In Exodus 13, when Pharaoh let the people of Israel go, God did not lead them on the road through the Philistine country, though that was shorter. For God said, “If they face war, they might change their minds and return to Egypt.”
The typical route from Egypt to Canaan would take a traveler along the coast from the northeastern edge of the Nile Delta, through the western edge of the Sinai along the Mediterranean coast to coastal Canaan. The southwestern corner of Canaan would come to be occupied by the Philistines in the Late Bronze Age/Early Iron Age transitional period. This is presumably what the Bible is referring to when it says God did not want the escaping Israelites to be confronted with war if they escaped along the coastal route. God did not want the newly freed nation to travel along the Mediterranean Sea and then face war.
Invasions from the sea were a risk in the Late Bronze Age.
Ramesses II was an Egyptian king, part of the 19th Dynasty during the New Kingdom period. He was one of Egypt’s longest serving rulers, dominating Egypt throughout the 13th century BCE. In the second year of Ramesses II’s reign he claims to have engaged in a war in the Mediterranean Sea and fought off invaders along Egypt’s northern coastline, in northern, or Lower Egypt. The Aswan stele, found in southern, or Upper Egypt, records that he captured the “warriors of the Great Green,” meaning the Mediterranean Sea.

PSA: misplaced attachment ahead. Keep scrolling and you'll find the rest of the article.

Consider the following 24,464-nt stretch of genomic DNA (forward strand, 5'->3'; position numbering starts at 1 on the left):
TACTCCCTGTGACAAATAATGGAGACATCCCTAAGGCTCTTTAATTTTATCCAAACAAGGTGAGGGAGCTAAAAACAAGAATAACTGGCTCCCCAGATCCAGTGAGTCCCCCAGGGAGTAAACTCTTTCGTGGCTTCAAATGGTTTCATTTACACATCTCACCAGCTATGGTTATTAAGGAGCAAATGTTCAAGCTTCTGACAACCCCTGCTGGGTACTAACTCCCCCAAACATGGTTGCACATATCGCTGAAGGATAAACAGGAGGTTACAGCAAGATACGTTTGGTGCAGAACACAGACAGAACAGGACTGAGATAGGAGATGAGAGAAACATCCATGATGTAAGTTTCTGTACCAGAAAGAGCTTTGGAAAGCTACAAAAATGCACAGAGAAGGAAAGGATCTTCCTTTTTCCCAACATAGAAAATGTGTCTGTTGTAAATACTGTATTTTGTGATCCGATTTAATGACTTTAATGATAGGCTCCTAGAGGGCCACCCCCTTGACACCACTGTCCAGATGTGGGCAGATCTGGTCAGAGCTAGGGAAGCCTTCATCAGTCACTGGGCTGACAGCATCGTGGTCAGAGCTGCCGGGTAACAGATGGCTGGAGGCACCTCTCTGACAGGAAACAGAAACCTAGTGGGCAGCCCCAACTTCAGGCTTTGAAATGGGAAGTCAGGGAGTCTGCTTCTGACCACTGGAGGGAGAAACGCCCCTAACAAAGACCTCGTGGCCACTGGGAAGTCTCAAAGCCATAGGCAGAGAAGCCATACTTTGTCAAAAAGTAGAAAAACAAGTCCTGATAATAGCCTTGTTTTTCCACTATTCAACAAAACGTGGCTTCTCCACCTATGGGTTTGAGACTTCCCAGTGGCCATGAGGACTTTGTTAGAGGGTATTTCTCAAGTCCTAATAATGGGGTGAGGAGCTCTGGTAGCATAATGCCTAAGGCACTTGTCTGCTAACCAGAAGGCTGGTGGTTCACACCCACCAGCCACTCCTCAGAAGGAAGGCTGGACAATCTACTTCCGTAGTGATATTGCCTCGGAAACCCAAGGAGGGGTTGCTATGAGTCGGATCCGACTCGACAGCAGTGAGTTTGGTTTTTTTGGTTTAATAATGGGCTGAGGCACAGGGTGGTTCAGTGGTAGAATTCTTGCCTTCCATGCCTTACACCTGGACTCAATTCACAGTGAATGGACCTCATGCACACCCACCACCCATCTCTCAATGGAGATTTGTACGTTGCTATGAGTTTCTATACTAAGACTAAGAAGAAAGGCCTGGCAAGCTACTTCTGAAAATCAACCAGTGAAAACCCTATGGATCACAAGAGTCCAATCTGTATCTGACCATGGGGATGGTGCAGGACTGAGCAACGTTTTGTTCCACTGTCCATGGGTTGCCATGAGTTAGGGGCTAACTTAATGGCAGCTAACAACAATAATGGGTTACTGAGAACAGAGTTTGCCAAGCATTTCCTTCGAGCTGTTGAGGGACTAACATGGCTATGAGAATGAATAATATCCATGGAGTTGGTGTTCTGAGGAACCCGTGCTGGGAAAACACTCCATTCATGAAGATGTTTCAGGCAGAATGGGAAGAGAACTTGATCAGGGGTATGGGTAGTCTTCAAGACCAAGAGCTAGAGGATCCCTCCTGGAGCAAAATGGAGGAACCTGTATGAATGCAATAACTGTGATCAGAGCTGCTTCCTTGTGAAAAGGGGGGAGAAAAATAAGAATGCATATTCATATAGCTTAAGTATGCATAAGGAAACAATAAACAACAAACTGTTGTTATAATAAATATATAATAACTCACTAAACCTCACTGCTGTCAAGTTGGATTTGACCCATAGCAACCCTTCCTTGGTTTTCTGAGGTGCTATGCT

During Ramesses II’s reign, he kept his northern capital at the city of Pi-Ramesses. When the branch of the Nile that ran along Pi-Ramesses dried up, the city was abandoned.
Tanis was a city in the northeastern Nile Delta that served as Egypt’s capital after the demise of Egypt’s New Kingdom. It was located on the Tanitic branch of the Nile, which has long since dried up. Tanis was located in the same general vicinity as Pi-Ramesses, and many of the stones that were used in the construction of Pi-Ramesses were relocated to Tanis and used to build that city.
A fragmentary inscription found at Tanis, which likely originated in Pi-Ramesses, records Ramesses II’s victory over a force invading from the sea. This fragment, also referred to as the Tanis II rhetorical stele, records his victory over the Shardana warriors, and that Ramesses II defeated their battleships and the invaders from the Great Green.
It is thought that both of these inscriptions are referring to the same event. The name Shardana bears a similarity to the island Sardinia, a possible origin of the named invaders.
The above image of the Great Green, the Mediterranean Sea, taken from the coast of Sardinia. The following song was inspired by Ringo Starr’s visit to Sardinia and imagination of what it looked like beneath the waves of the Mediterranean Sea, the Great Green.